Rating: 2/5 

Comments

Popular posts from this blog

The 15 “Best Books” to Read BEFORE Having a Faith Crisis

Elder M. Russell Ballard recently stressed that it is important for Gospel educators to be well-informed on controversial topics, not only by studying the scriptures and Church materials, but also by reading “the best LDS scholarship available.” I personally think it is imperative in today’s world for every Latter-day Saint—not just Gospel educators—to make an effort to be informed on both controversial issues as well as knowing reliable faith-building information as well.
(Given that Elder Ballard’s CES address was published to general Church membership in the Ensign, I think it’s safe to say that Church leadership also feels this way.)
An important step in the process of getting informed is reading the 11 Gospel Topic essays and getting familiar with their contents. But what’s next? How can a person learn more about these and other topics? What are the “best books” (D&C 88:118) or “the best LDS scholarship available”?
Here are 15 suggestions.
1. Michael R. Ash, Shaken Faith S…

“The Dominant Narrative is Not True”: Some Thoughts on Recent Remarks by Richard Bushman

The following is making its rounds on Facebook (from this video): Questioner: In your view do you see room in Mormonism for several narratives of a religious experience or do you think that in order for the Church to remain strong they would have to hold to that dominant narrative?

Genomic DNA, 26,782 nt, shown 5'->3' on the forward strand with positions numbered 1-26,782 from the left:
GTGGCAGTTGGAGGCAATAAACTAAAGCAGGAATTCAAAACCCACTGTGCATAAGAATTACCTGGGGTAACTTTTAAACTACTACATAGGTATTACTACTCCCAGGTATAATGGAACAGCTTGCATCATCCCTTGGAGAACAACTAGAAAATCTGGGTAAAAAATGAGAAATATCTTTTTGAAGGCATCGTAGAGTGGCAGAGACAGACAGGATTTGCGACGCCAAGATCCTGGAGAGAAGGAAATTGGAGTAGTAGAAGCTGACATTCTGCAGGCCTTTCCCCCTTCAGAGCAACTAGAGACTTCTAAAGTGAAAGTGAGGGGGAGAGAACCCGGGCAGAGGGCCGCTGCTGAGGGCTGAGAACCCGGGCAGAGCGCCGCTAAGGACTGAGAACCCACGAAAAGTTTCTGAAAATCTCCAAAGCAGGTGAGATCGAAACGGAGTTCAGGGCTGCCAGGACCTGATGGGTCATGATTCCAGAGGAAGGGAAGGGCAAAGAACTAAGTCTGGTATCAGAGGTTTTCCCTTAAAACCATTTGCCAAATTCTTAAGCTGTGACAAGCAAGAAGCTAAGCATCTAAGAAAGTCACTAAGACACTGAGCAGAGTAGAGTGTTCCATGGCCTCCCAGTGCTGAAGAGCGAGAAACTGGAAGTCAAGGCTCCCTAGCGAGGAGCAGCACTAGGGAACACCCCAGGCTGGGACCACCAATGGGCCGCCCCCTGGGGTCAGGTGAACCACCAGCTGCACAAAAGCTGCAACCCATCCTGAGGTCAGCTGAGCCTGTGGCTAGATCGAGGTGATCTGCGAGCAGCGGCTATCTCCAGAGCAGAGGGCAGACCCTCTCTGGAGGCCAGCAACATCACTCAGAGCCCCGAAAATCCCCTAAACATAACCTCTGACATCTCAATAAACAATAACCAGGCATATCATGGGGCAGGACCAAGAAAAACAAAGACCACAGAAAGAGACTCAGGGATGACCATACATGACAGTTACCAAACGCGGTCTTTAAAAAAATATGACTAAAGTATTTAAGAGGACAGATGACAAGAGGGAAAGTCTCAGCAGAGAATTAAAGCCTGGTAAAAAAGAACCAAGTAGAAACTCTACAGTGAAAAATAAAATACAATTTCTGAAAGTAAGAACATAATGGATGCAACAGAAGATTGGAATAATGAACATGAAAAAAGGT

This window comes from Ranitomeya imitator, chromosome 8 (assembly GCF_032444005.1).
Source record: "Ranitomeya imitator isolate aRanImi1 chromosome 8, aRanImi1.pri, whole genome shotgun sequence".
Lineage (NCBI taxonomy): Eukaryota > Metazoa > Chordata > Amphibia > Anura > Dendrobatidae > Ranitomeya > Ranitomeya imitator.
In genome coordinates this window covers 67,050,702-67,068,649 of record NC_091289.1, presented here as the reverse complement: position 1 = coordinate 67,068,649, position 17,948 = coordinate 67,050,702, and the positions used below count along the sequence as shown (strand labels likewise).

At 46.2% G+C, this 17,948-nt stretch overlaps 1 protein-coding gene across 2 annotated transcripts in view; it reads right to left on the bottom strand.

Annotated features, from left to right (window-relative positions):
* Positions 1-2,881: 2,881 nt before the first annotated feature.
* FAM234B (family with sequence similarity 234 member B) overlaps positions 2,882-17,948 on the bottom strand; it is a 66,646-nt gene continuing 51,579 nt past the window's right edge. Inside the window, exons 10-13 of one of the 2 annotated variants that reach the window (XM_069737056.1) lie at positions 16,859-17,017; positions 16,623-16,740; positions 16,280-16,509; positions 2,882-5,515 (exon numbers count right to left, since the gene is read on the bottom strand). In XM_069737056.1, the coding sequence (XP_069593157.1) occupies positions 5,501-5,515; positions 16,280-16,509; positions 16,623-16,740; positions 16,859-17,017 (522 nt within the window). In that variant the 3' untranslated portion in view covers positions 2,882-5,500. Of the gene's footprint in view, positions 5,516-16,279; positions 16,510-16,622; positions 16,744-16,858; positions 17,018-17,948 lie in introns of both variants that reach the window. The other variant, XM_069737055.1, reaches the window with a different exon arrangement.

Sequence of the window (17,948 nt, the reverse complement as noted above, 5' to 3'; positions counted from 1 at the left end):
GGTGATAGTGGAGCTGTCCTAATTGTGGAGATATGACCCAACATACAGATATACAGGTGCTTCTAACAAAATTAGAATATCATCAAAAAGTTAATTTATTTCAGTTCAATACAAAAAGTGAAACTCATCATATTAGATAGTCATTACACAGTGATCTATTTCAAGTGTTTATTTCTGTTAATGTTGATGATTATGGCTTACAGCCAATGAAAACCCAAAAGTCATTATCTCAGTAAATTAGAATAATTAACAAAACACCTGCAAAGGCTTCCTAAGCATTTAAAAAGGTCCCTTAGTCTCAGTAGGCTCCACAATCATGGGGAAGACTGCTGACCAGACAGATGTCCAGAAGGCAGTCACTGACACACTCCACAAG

Richard Bushman: I think that for the Church to remain strong it has to reconstruct its narrative. The dominant narrative is not true; it can’t be sustained. The Church has to absorb all this new information or it will be on very shaky grounds and that's what it is trying to do and it will be a strain for a lot of people, older people especially. But I think it has to change. As I have seen this quote flash across my Facebook news feed and thought about how to make sense of it, I have been reminded of the short essay response questions I would often have on tests or assignments in college or even high school. It would not be uncommon for these questions to be built around a quote from an important schola…

Responding to the New Video on Nahom as Archaeological Evidence for the Book of Mormon

Many of my (few) readers have probably already seen the new video by Book of Mormon Central on Nahom as archaeological evidence for the Book of Mormon, starring my good friend (and co-author on a related paper) Stephen Smoot. If you haven’t, check it out:


As usual, comments sections wherever this video is shared have been flooded by Internet ex-Mormons insisting this not evidence for the Book of Mormon. I’ve actually had a few productive conversations with some reasonable people who don’t think Nahom is, by itself, compelling evidence—and I can understand that. But the insistence that Nahom is not evidence at all is just, frankly, absurd. So I’ll just go ahead and preempt about 90% of future responses to this post by responding to the most common arguments against Nahom/NHM now:
1. The Book of Mormon is false, therefore there can be no evidence, therefore this is not evidence. First, this is circular reasoning. It assumes the conclusion (Book of Mormon is false) which the evidence pre…